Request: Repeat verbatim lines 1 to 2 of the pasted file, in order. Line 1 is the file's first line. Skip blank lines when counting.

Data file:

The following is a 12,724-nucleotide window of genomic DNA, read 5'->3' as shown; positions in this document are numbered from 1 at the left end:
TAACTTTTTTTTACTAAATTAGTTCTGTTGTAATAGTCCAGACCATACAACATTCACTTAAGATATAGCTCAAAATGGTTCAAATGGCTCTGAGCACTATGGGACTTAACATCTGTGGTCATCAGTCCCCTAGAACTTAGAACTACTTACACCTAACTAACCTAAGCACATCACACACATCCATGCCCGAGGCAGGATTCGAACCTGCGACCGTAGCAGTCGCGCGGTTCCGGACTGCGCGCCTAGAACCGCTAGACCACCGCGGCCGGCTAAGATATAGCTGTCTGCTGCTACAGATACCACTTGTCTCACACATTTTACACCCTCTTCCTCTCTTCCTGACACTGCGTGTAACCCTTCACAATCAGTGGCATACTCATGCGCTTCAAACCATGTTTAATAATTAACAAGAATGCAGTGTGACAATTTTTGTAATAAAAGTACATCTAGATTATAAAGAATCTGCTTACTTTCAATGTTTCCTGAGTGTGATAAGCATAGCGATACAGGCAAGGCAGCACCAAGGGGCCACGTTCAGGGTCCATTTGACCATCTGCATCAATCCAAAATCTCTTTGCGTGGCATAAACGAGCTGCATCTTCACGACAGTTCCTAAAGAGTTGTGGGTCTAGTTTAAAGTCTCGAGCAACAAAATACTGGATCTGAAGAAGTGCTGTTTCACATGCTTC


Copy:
The following is a 12,724-nucleotide window of genomic DNA, read 5'->3' as shown; positions in this document are numbered from 1 at the left end:
TAACTTTTTTTTACTAAATTAGTTCTGTTGTAATAGTCCAGACCATACAACATTCACTTAAGATATAGCTCAAAATGGTTCAAATGGCTCTGAGCACTATGGGACTTAACATCTGTGGTCATCAGTCCCCTAGAACTTAGAACTACTTACACCTAACTAACCTAAGCACATCACACACATCCATGCCCGAGGCAGGATTCGAACCTGCGACCGTAGCAGTCGCGCGGTTCCGGACTGCGCGCCTAGAACCGCTAGACCACCGCGGCCGGCTAAGATATAGCTGTCTGCTGCTACAGATACCACTTGTCTCACACATTTTACACCCTCTTCCTCTCTTCCTGACACTGCGTGTAACCCTTCACAATCAGTGGCATACTCATGCGCTTCAAACCATGTTTAATAATTAACAAGAATGCAGTGTGACAATTTTTGTAATAAAAGTACATCTAGATTATAAAGAATCTGCTTACTTTCAATGTTTCCTGAGTGTGATAAGCATAGCGATACAGGCAAGGCAGCACCAAGGGGCCACGTTCAGGGTCCATTTGACCATCTGCATCAATCCAAAATCTCTTTGCGTGGCATAAACGAGCTGCATCTTCACGACAGTTCCTAAAGAGTTGTGGGTCTAGTTTAAAGTCTCGAGCAACAAAATACTGGATCTGAAGAAGTGCTGTTTCACATGCTTC